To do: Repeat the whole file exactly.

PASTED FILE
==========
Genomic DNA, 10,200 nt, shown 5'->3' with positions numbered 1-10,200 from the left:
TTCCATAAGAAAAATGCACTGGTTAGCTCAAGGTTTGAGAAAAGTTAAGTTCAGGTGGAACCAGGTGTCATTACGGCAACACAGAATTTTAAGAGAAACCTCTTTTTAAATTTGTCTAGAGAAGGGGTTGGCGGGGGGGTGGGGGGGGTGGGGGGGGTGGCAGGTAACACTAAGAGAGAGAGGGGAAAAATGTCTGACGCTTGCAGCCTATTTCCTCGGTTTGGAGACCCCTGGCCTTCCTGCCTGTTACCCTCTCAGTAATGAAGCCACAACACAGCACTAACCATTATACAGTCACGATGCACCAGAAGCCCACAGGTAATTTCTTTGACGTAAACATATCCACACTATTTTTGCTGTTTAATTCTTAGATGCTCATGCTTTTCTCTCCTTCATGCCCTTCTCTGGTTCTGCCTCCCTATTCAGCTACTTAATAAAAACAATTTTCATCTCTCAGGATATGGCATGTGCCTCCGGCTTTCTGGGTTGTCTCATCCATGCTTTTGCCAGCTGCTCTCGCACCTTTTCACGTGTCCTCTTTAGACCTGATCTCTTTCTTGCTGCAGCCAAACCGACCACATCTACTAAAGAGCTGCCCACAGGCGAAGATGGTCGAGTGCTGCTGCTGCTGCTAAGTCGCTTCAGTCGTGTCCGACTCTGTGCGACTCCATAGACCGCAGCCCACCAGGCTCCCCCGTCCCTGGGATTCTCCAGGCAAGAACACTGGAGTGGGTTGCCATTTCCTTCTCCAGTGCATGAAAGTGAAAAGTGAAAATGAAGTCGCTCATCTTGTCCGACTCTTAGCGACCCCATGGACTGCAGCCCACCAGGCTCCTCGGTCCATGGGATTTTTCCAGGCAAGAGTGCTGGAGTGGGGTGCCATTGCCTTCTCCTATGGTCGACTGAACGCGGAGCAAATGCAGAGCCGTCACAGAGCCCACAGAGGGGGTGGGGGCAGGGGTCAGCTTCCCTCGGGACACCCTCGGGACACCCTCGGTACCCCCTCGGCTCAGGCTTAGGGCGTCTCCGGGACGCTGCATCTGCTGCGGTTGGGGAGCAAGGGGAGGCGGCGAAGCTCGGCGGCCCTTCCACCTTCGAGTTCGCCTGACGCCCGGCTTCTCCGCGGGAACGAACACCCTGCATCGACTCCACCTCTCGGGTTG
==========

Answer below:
Genomic DNA, 10,200 nt, shown 5'->3' with positions numbered 1-10,200 from the left:
TTCCATAAGAAAAATGCACTGGTTAGCTCAAGGTTTGAGAAAAGTTAAGTTCAGGTGGAACCAGGTGTCATTACGGCAACACAGAATTTTAAGAGAAACCTCTTTTTAAATTTGTCTAGAGAAGGGGTTGGCGGGGGGGTGGGGGGGGTGGGGGGGGTGGCAGGTAACACTAAGAGAGAGAGGGGAAAAATGTCTGACGCTTGCAGCCTATTTCCTCGGTTTGGAGACCCCTGGCCTTCCTGCCTGTTACCCTCTCAGTAATGAAGCCACAACACAGCACTAACCATTATACAGTCACGATGCACCAGAAGCCCACAGGTAATTTCTTTGACGTAAACATATCCACACTATTTTTGCTGTTTAATTCTTAGATGCTCATGCTTTTCTCTCCTTCATGCCCTTCTCTGGTTCTGCCTCCCTATTCAGCTACTTAATAAAAACAATTTTCATCTCTCAGGATATGGCATGTGCCTCCGGCTTTCTGGGTTGTCTCATCCATGCTTTTGCCAGCTGCTCTCGCACCTTTTCACGTGTCCTCTTTAGACCTGATCTCTTTCTTGCTGCAGCCAAACCGACCACATCTACTAAAGAGCTGCCCACAGGCGAAGATGGTCGAGTGCTGCTGCTGCTGCTAAGTCGCTTCAGTCGTGTCCGACTCTGTGCGACTCCATAGACCGCAGCCCACCAGGCTCCCCCGTCCCTGGGATTCTCCAGGCAAGAACACTGGAGTGGGTTGCCATTTCCTTCTCCAGTGCATGAAAGTGAAAAGTGAAAATGAAGTCGCTCATCTTGTCCGACTCTTAGCGACCCCATGGACTGCAGCCCACCAGGCTCCTCGGTCCATGGGATTTTTCCAGGCAAGAGTGCTGGAGTGGGGTGCCATTGCCTTCTCCTATGGTCGACTGAACGCGGAGCAAATGCAGAGCCGTCACAGAGCCCACAGAGGGGGTGGGGGCAGGGGTCAGCTTCCCTCGGGACACCCTCGGGACACCCTCGGTACCCCCTCGGCTCAGGCTTAGGGCGTCTCCGGGACGCTGCATCTGCTGCGGTTGGGGAGCAAGGGGAGGCGGCGAAGCTCGGCGGCCCTTCCACCTTCGAGTTCGCCTGACGCCCGGCTTCTCCGCGGGAACGAACACCCTGCATCGACTCCACCTCTCGGGTTG